While the rest of us were ringing in a new year back in January, Grafton Village was celebrating its own dawning of a new era after welcoming a new addition to its cheesemaking team: Mariano Gonzalez. To find out more about Grafton Village’s and Mariano’s new chapter, I tapped the man himself. Here’s what he had to share…
“I am very excited about joining a company that has such a long history of cheddar making in Vermont,” Mariano began. “I am excited to play an active role in supporting small local dairies and other artisan cheesemakers and producers. The mission of the Windham Foundation to support Vermont’s rural landscape and rural communities is something that I believe in and something I have tried to practice in my own personal and professional life—helping and supporting other artisan producers.”
Mariano has been in the cheesemaking game since 1987 when he moved to Shelburne, Vermont, and learned to make traditional cheddar cheese by hand at Shelburne Farms. Over the years, his signature cheeses, including San Joaquin Gold, Lionza, and more, won many awards around the world, and he picked up new cheesemaking techniques, like that of a traditional cloth-bound English style cheddar—one of Mariano’s dream cheeses.
“I was one of the first cheesemakers to reintroduce a traditional clothbound English-style cheddar to the United States, and now it is one of the hottest trends in the specialty cheese world,” Mariano revealed. “A good clothbound cheddar is hard to make! And, by the way, Grafton Village Cheese produces a very good clothbound cheddar.”
Prior to joining Grafton Village, Mariano held the role of Head Cheesemaker at Fiscalini Cheese Company, where he helped put California's Central Valley on the map as a producer of artisan cheese. As he steps into his new role with Grafton Village, he revealed he is excited to marry the expertise he has gathered throughout his career with that of the Grafton team’s.
“I’m bringing good ol’ fashioned techniques and hand-crafted style. I’m very grateful to have learned to make artisan cheese in the old-fashioned way. Grafton Village Cheese is a traditional New England style cheddar that has always been made by hand in small batches. These are the techniques I want to reinforce with our team of cheesemakers,” Mariano shared with me. “Cheddar making in Vermont has such a rich history and thanks to the Windham Foundation’s vision back in the 1960s, the tradition continues here in Grafton. When you learn to make cheese by hand, you have a better connection with the product.”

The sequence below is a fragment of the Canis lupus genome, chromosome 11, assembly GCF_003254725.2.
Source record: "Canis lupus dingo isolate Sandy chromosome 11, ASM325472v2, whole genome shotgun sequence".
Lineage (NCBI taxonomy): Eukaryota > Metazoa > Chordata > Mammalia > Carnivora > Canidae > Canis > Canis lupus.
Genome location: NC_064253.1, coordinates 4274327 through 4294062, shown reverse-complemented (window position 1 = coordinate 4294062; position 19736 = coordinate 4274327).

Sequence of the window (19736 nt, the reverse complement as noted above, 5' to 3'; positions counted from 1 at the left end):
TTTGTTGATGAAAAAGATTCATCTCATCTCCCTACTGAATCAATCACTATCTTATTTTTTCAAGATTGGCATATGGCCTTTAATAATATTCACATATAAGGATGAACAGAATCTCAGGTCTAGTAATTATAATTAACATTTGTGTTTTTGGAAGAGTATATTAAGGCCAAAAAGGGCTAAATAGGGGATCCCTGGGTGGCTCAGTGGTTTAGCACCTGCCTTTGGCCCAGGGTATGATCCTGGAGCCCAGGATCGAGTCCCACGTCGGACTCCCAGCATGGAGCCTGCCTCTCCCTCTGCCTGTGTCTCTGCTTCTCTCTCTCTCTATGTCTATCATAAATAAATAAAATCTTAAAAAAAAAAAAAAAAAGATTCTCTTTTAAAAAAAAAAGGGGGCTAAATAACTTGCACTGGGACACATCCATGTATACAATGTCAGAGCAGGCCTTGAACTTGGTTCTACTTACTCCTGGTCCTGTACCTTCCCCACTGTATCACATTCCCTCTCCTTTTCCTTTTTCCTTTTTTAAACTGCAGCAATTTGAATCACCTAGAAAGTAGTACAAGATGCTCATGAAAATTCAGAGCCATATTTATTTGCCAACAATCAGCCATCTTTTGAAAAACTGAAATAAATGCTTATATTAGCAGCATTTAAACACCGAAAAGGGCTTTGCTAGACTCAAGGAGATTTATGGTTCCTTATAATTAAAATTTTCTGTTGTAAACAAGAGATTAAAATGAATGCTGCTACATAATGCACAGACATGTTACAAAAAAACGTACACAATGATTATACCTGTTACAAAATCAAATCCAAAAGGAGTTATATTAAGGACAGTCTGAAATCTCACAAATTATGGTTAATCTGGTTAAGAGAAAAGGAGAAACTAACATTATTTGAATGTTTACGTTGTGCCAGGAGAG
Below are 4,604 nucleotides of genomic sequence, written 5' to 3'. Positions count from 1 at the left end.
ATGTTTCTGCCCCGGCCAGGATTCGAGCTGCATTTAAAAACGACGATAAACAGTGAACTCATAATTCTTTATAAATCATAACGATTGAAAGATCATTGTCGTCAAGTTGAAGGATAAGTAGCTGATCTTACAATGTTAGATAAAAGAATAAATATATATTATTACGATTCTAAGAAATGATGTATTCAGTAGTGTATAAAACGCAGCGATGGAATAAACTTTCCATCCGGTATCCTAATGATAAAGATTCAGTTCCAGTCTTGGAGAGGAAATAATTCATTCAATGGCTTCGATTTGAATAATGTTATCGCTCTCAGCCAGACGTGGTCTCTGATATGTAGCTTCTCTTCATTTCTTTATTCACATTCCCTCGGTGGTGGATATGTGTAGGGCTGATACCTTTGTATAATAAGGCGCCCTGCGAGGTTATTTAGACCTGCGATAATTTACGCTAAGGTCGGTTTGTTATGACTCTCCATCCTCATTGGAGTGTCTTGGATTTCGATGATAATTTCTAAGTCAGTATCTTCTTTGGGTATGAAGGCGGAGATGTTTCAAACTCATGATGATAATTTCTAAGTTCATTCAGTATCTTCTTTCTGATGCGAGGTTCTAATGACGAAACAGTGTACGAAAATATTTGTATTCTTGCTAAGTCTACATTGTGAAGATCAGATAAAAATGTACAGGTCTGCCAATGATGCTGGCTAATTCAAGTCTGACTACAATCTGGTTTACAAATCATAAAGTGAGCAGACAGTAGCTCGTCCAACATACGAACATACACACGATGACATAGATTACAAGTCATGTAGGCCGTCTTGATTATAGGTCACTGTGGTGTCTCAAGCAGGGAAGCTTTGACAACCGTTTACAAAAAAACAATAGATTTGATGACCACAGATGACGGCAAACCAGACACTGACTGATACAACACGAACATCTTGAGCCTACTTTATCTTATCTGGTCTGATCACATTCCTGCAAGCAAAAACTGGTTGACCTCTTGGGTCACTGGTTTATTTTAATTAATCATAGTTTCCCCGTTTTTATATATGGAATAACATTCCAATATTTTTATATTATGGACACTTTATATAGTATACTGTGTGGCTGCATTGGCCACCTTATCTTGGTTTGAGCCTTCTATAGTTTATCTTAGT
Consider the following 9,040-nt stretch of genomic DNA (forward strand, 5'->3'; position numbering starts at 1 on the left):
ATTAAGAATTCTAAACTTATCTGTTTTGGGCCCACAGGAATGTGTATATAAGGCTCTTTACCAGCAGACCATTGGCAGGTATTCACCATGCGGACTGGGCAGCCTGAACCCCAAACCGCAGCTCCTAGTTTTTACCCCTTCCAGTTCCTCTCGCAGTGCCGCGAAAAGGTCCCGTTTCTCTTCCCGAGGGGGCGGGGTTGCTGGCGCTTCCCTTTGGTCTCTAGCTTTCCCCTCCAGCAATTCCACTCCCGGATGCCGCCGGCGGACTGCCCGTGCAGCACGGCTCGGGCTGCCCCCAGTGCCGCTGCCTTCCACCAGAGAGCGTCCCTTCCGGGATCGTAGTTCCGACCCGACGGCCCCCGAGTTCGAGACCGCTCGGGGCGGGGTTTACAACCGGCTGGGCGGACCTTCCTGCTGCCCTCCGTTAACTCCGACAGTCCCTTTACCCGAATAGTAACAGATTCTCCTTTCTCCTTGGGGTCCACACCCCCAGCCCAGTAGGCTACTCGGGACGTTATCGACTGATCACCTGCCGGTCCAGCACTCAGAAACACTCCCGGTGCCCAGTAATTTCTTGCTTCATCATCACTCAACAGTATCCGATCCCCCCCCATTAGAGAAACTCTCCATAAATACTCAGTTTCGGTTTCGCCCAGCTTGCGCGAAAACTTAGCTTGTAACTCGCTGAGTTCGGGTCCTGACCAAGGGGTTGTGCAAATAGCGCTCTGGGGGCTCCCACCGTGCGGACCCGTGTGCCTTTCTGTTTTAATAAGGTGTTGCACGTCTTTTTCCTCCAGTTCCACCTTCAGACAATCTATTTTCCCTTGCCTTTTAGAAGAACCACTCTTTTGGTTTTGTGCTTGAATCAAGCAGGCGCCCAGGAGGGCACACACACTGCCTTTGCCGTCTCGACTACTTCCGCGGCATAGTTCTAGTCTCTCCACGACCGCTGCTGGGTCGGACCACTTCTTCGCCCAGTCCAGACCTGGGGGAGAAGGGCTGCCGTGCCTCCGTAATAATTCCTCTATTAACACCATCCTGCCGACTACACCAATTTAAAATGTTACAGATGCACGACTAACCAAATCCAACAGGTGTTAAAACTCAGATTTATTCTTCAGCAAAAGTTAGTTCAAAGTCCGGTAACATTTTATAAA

I also asked Mariano, as a witness of the industry’s past 30 years, if there were any trends he’s had his eye on of late that could be cheese’s next big thing.
“The production of mixed milk cheeses is a rising trend in the industry. Grafton Village has been on the forefront of this trend with its Shepsog cheese, a delicious semi-hard cheese made with a combination of sheep’s milk and cow’s milk. The sheep’s milk we use comes from an Amish cooperative in New York State,” Mariano explained. “In addition, cheese companies are realizing that you need to stick to your roots and focus on what you do best. Grafton has a long history of producing quality cheddar cheese, and we are focused on continuing that trend, taking our existing products to the next level, and eventually exploring some new products that align with our history and mission.”
As we head into a season where anyone who’s anyone in the cheese world is highlighting their very best, I also asked Mariano if there were any star-quality cheeses retailers should be reminded of this summer. According to Mariano, Grafton Village Cheese’s cave-aged cheddars are exceptional, with Bear Hill, Shepsog, and the coveted Queen of Quality also taking the cake—or cheese—as cheese case show-stoppers.
And in terms of sneaking a peek at anything new Grafton Village is working on, Mariano left me with a mysterious, “Stay tuned!”
With cheeses and flavors for any palate, Grafton Village Cheese is only going up—and you can count on Deli Market News to continue to report as it continues to do so.